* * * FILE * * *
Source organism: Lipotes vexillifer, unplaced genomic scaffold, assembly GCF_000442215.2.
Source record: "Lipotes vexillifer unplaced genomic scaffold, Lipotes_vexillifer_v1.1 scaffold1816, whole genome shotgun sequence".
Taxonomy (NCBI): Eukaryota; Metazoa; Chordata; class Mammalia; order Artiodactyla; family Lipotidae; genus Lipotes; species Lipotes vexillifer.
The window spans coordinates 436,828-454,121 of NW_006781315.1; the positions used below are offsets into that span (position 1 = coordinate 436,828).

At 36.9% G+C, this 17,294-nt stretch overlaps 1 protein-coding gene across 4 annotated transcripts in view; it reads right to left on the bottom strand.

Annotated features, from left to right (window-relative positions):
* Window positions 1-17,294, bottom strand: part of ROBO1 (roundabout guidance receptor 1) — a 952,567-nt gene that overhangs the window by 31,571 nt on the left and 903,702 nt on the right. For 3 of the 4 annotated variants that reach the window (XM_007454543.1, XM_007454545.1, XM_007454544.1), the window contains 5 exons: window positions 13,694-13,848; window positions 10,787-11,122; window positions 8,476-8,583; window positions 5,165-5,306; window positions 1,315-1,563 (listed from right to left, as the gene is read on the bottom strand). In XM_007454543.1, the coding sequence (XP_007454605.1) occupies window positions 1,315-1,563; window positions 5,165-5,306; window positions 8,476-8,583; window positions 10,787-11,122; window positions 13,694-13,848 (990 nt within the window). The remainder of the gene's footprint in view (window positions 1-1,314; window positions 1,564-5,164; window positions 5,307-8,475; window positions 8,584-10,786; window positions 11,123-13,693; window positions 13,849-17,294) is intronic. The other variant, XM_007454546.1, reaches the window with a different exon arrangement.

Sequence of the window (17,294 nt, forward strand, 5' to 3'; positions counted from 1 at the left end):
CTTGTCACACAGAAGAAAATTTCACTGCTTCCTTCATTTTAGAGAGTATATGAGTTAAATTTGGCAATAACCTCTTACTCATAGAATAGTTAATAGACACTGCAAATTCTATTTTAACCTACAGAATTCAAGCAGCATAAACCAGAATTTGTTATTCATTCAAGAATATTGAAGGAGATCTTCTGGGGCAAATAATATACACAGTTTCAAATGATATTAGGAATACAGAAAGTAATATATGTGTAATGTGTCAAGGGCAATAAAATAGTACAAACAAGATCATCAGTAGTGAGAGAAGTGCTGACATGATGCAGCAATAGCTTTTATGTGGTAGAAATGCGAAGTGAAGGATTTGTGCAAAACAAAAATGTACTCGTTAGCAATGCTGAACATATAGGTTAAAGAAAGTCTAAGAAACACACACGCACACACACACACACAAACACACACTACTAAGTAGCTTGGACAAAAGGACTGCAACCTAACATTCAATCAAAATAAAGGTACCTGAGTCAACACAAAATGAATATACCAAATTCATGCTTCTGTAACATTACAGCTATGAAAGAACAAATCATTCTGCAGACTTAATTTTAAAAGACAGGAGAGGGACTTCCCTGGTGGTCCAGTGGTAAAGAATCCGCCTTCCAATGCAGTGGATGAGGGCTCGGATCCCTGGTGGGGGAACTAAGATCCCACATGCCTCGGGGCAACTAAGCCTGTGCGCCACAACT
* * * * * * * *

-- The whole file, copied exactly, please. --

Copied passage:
Source organism: Lipotes vexillifer, unplaced genomic scaffold, assembly GCF_000442215.2.
Source record: "Lipotes vexillifer unplaced genomic scaffold, Lipotes_vexillifer_v1.1 scaffold1816, whole genome shotgun sequence".
Taxonomy (NCBI): Eukaryota; Metazoa; Chordata; class Mammalia; order Artiodactyla; family Lipotidae; genus Lipotes; species Lipotes vexillifer.
The window spans coordinates 436,828-454,121 of NW_006781315.1; the positions used below are offsets into that span (position 1 = coordinate 436,828).

At 36.9% G+C, this 17,294-nt stretch overlaps 1 protein-coding gene across 4 annotated transcripts in view; it reads right to left on the bottom strand.

Annotated features, from left to right (window-relative positions):
* Window positions 1-17,294, bottom strand: part of ROBO1 (roundabout guidance receptor 1) — a 952,567-nt gene that overhangs the window by 31,571 nt on the left and 903,702 nt on the right. For 3 of the 4 annotated variants that reach the window (XM_007454543.1, XM_007454545.1, XM_007454544.1), the window contains 5 exons: window positions 13,694-13,848; window positions 10,787-11,122; window positions 8,476-8,583; window positions 5,165-5,306; window positions 1,315-1,563 (listed from right to left, as the gene is read on the bottom strand). In XM_007454543.1, the coding sequence (XP_007454605.1) occupies window positions 1,315-1,563; window positions 5,165-5,306; window positions 8,476-8,583; window positions 10,787-11,122; window positions 13,694-13,848 (990 nt within the window). The remainder of the gene's footprint in view (window positions 1-1,314; window positions 1,564-5,164; window positions 5,307-8,475; window positions 8,584-10,786; window positions 11,123-13,693; window positions 13,849-17,294) is intronic. The other variant, XM_007454546.1, reaches the window with a different exon arrangement.

Sequence of the window (17,294 nt, forward strand, 5' to 3'; positions counted from 1 at the left end):
CTTGTCACACAGAAGAAAATTTCACTGCTTCCTTCATTTTAGAGAGTATATGAGTTAAATTTGGCAATAACCTCTTACTCATAGAATAGTTAATAGACACTGCAAATTCTATTTTAACCTACAGAATTCAAGCAGCATAAACCAGAATTTGTTATTCATTCAAGAATATTGAAGGAGATCTTCTGGGGCAAATAATATACACAGTTTCAAATGATATTAGGAATACAGAAAGTAATATATGTGTAATGTGTCAAGGGCAATAAAATAGTACAAACAAGATCATCAGTAGTGAGAGAAGTGCTGACATGATGCAGCAATAGCTTTTATGTGGTAGAAATGCGAAGTGAAGGATTTGTGCAAAACAAAAATGTACTCGTTAGCAATGCTGAACATATAGGTTAAAGAAAGTCTAAGAAACACACACGCACACACACACACACAAACACACACTACTAAGTAGCTTGGACAAAAGGACTGCAACCTAACATTCAATCAAAATAAAGGTACCTGAGTCAACACAAAATGAATATACCAAATTCATGCTTCTGTAACATTACAGCTATGAAAGAACAAATCATTCTGCAGACTTAATTTTAAAAGACAGGAGAGGGACTTCCCTGGTGGTCCAGTGGTAAAGAATCCGCCTTCCAATGCAGTGGATGAGGGCTCGGATCCCTGGTGGGGGAACTAAGATCCCACATGCCTCGGGGCAACTAAGCCTGTGCGCCACAACT